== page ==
methylhydroxybenzoate in an amount of about 0.18 wt %;
propylhydroxybenzoate in an amount of about 0.02 wt %; and
water in an amount of about 65 wt %; and thereafter,
(b) applying said monitoring electrode to said skin, said composition firmly adhering said electrode to said skin while reducing the electrical resistance of said skin to a satisfactory level and effectively removing any perspiration, dirt, natural body oils, and moisturizing oils and lotions from said skin.
Description

This is a continuation-in-part of application Ser. No. 011,312, filed Feb. 12, 1979, and now abandoned.

BACKGROUND OF THE INVENTION

This invention relates to a skin preparatory composition, and more particularly, to such a composition utilized in conjunction with electrocardiograph or electroencephalograph monitoring electrodes.

An electrocardiograph (ECG or EKG) is an instrument utilized to record changes in electrical potential which occur during the heartbeat. An electrocardiograph is especially useful in diagnosing abnormal cardiac rhythm and myocardial damage. An electroencephalographe (EEG) is an apparatus for detecting and recording electrical brain waves for subsequent medical diagnosis and prognosis. Both the electrocardiograph and electroencephalograph utilize monitoring electrodes which are attached to the patient's skin so as to transmit electrical waves generated by the heart and brain, respectively, to a recorder. For example, evoked potential equipment can be employed in conjunction with EEG electrodes to monitor electrical brain wave activity, whereas a holter monitoring device can be employed in conjunction with EKG electrodes to record electrical activity of the heart during a patient's daily activities. The EKG electrode is generally a relatively large circular disc constructed of a conductive material, while the EEG electrode is a relatively smaller disc which is conventionally attached to the scalp by means of a bentonite clay paste which is allowed to harden. In particular, the EKG electrode is employed in stress tests where the patient is subjected to intense periods of exercise such as on a treadmill so as to stimulate the heart and aid in identifying heart rhythm anomalies. The EKG electrode is also employed in conjunction with a holter monitoring device which monitors a patient's electrical heart waves generated during normal activity. Thus, the EKG electrode is subject to movement of the skin to which it is attached, and hence, is prone to slide on the patient's skin thereby hindering accurate EKG readings or to become completely disattached from the patient's skin. It is imperative that the EKG electrode be held stationary on the patient's body as any movement at the point of connection thereto will create electrical interference, i.e., electrical readings from sources other than the cardiac system, for example, from muscle movements. In an attempt to overcome this problem, EKG electrodes have been constructed with a gel positioned centrally on the outer face thereof which contacts the skin and an annular sealant ring surrounding the gel and concentric with the outer face. The annular sealant ring serves to adhere the electrode to the patient's skin, while the gel is formulated to include an electrolyte so as to aid in transmitting electrical waves. Sodium citrate is an example of an electrolyte which has been previously employed in conventional gels. These gels usually employ carboxymethylcellulose as a base and do not contain an adhesive constituent. The annular sealant ring is solely relied upon to adhere the electrode to the patient's skin. These conventional electrodes have not successfully adhered to a patient's skin during stress tests.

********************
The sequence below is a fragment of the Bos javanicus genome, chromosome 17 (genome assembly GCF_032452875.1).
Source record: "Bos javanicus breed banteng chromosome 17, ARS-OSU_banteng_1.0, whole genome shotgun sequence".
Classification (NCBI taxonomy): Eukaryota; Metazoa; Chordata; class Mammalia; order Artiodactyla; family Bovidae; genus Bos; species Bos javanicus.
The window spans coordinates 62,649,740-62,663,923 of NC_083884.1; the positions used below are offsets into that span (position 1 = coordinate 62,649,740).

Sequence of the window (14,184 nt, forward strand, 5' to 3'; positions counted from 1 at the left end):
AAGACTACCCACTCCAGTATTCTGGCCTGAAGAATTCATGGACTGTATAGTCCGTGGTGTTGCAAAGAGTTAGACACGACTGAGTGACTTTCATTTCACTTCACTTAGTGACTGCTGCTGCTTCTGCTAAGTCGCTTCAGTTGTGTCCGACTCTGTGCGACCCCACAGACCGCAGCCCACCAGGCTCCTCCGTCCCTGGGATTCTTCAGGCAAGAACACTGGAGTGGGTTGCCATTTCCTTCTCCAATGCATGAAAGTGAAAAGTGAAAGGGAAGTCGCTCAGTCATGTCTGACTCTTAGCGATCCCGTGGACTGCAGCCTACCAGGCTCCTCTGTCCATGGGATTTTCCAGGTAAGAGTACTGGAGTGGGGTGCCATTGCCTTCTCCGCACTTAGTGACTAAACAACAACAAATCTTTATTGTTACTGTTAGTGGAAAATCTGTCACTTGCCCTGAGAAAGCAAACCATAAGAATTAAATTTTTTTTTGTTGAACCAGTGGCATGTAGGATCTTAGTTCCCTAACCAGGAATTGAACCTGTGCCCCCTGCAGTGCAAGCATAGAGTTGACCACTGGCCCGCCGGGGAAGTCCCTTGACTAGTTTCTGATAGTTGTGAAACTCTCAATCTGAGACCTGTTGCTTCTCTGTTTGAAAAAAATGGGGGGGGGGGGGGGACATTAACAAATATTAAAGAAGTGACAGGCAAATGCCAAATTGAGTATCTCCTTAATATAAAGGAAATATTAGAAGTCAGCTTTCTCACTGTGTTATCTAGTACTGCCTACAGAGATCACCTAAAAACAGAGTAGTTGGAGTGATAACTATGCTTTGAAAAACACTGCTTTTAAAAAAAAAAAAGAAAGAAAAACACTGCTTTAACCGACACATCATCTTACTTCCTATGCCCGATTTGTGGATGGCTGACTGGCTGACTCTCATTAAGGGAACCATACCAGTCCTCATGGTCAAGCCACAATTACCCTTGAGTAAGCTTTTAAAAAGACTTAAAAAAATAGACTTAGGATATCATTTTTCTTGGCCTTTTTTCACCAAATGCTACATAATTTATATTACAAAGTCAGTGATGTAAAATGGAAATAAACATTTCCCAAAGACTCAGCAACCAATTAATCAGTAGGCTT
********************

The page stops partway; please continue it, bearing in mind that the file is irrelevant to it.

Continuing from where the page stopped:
Another problem which has plagued the effectiveness of both EKG and EEG electodes is the artifact created by the outermost, dried out layer of skin, the epidermus corneum. This layer of skin acts as an insulator to electrical current produced by the brain and heart thereby preventing an accurate reading of the actual brain or heart electrical current. Thus, to obtain an accurate reading it has been necessary to abrade the epidermus corneum to reduce the resistance of a patient's skin to a satisfactory level. This abrading technique is especially relevant with respect to EEG electrodes as the extremely small voltage generated by the brain requires a very sensitive reading. Conventional techniques for abrading include scrapping the skin with a hypodermic needle, removing the epidermus corneum with emory boards or solvents, such as, acetone or alcohols, and utilizing a battery operated drill equipped with a burring tool to abrade the skin. However, such abrading techniques are irritable to the patient, pose safety problems, and do not always provide satisfactory reduced skin resistance levels.